I’m sure you’ve heard of the inferiority complex, but have you heard of its self-proclaimed bigger brother the superiority complex?
Those familiar with Adlerian psychology will have heard of the superiority complex, but for those of you who haven’t heard I imagine you can take a guess at what the complex is about. There are numerous articles on the topic already, I’m sure.
Now the question is this: is having a superiority complex a problem?
Or is it a pre-requisite to succeed in this fast-paced, widely-connected social media era?
What Superiority Complex?
So what does a superiority complex look like in this modern day and age?
I mean, aren’t we all trying to gain the upper hand in this world one way or another? To climb the ladder of life, to scramble ever upwards in this rat race we call capitalism and the Malaysian/Singaporen/American Dream?
In that sense most of us are trying to become superior in some form, right? And is that wrong?
The superiority complex lies not in what goals we aim for and how we manage our finances; it has to do with how we regard our fellow man (and woman). Because as Adlerian psychology teaches, life is all about interpersonal relationships.
To think of it from a loftier perspective, is not our very human existence all about finding meaning and purpose? And where do we derive this meaning and purpose? Is it not from our interactions with our fellow human beings and other living and inanimate things in our world around us?
If you boil it down, even higher pursuits like religion and science are about guiding and exploring relationships between humans. It is teaching us how to experience life and togetherness and closeness with each other.
So if life is all about us interacting in harmony with one another, then the superiority complex is about regarding oneself as above our fellow man (or woman). It is the mentality that a certain trait or ability or status makes one greater than everyone else, the belief that one is better.
Basically this dude:
To be fair, he does have a good reason to believe he is superior.
Now the problem lies not just in the belief, but the actions that result from believing you are God’s gift to mankind for whatever reason.
Ironically enough, the superiority complex tends to arise as a defense mechanism to help a person cope with feelings on inferiority. And this is not something you develop overnight – it is an ingrained habit of thought. Most people don’t even realise they have it.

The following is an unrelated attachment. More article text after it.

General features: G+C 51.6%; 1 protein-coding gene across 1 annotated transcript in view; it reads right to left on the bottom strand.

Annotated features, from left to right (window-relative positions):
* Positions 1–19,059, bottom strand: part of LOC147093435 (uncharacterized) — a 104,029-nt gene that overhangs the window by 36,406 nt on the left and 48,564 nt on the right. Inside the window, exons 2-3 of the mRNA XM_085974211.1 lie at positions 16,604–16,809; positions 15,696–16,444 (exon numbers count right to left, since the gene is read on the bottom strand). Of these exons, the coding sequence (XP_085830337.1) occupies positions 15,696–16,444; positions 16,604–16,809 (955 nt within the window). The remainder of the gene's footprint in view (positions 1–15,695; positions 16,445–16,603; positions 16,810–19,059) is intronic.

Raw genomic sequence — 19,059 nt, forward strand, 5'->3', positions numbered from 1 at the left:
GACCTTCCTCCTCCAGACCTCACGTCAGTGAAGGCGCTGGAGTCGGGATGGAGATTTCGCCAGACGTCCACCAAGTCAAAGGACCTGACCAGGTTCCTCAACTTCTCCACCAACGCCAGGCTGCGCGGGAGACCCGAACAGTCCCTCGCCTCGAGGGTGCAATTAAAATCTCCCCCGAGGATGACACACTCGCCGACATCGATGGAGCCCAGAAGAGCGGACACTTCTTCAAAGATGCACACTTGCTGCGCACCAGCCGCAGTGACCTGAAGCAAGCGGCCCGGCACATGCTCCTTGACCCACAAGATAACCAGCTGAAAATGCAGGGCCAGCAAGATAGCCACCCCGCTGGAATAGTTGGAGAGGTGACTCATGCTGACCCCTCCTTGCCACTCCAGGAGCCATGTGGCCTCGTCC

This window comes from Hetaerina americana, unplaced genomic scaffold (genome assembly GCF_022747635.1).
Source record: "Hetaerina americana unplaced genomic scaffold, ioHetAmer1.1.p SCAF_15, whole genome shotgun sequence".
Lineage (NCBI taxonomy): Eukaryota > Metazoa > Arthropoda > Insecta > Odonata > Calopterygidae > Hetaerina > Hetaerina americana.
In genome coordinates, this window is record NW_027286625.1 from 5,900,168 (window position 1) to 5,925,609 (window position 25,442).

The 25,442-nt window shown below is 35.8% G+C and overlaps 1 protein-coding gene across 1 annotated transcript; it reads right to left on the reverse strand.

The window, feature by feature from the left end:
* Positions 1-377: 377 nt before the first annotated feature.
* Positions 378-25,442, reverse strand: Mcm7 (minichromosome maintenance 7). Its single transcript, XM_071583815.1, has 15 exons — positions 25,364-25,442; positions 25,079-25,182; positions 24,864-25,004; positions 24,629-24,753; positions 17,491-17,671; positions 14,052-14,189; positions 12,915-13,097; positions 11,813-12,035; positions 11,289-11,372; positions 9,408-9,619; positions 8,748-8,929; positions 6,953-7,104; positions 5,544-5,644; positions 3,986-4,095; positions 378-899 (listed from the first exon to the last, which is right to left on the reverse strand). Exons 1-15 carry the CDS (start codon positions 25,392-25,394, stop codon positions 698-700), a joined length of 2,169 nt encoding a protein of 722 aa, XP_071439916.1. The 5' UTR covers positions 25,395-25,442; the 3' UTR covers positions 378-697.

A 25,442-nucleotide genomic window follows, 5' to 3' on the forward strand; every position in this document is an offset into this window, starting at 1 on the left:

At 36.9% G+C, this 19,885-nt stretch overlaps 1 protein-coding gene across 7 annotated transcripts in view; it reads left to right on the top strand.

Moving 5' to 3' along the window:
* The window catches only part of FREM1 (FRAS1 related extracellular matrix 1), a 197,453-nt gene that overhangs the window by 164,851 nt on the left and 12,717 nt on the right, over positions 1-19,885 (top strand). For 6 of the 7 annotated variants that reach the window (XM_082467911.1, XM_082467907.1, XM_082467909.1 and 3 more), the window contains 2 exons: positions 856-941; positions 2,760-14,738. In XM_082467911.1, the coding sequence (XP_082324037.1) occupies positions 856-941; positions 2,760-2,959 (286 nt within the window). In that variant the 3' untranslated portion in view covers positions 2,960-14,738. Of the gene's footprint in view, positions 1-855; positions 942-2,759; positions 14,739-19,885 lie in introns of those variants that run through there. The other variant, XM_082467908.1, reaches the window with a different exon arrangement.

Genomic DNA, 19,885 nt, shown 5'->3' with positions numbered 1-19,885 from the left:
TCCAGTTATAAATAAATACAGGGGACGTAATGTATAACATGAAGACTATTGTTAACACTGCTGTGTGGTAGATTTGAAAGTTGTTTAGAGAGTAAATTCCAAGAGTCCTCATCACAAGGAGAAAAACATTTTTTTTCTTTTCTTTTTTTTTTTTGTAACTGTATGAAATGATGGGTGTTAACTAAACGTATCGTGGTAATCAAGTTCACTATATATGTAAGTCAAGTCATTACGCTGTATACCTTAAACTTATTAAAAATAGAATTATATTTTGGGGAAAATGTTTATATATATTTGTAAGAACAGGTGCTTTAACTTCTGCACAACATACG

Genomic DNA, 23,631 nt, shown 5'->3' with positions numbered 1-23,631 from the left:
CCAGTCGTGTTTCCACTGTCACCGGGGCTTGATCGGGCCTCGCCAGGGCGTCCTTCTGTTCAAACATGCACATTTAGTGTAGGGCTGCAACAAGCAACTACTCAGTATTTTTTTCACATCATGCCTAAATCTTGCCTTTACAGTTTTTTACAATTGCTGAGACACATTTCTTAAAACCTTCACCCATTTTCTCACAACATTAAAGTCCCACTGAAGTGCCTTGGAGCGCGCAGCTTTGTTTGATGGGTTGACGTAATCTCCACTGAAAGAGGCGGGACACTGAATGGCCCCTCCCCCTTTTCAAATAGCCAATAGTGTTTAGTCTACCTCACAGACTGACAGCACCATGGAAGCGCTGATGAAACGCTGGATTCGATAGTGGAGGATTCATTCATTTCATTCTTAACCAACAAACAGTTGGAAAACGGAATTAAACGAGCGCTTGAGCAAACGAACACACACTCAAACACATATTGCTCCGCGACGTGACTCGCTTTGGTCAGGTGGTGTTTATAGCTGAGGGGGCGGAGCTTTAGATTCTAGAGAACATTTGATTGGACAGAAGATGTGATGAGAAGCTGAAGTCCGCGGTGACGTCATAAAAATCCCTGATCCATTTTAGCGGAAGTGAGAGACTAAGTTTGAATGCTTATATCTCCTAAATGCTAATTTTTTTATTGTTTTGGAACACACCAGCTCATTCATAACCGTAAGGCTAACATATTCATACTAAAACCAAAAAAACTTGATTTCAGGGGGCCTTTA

Those with superiority complexes aren’t that far off from narcissists, and in times of strife (like during, say a pandemic) they may struggle because they cannot do what they do best – exploit others for their own gain.
You see, those with a superiority complex gain their self-worth and esteem from external sources, relying on others to boost their frail ego. During a pandemic, with limited social contact, they’ll need more than some online affirmation to feel validated.
Oh wait, that’s what social media is for!
Do you think someone might have a superiority complex? Here are a few things to look out for:
- They compare themselves to others constantly
- They have a strong sense of entitlement
- They don’t like it when you don’t act the way they want
- They seek validation all the time
- They don’t own up to their mistakes
And what does that look like on social media?
There’s a subreddit (on…Reddit) named r/IAmVerySmart where…people try very hard to look smart.
It’s a fun sub.
You’ll notice in the above excerpts there are comparisons using age: one implying that they are an underage precocious genius, and the other implying that kids are not smart.
As the saying goes:
Comparison is the thief of joy.
And yet we all still do it, because we need a benchmark or just want to feel good about ourselves. We all have insecurities, but does that mean we all suffer from a superiority complex?
Where do we draw the line? Our self-worth still has to stem from something, some belief that we are enough or we are capable. Or does it?
Is it possible to have a strong sense of self-worth while not looking down upon others? Not needing to compare and measure yourself against other people, just your past self?
It’s easy identifying this in others, but funnily enough if we have it ourselves, our superiority complexes probably wouldn’t allow us to admit that we have one.
At the end of the day, we all need some form of reassurance that we are good at something or have worth in this world. But when that title or object makes you think that you deserve better than others and that you’re better than other people, then that might be a superiority complex on your shoulders.
When you start treating others as beneath yourself due to their upbringing, race, religion or just because you’re in a better position than them, then you might have a complex.
Is it a problem?
That’s for you to decide.
And I’ll leave you with this one final quote:
Oh I’ve known some sarcasm masters in my time.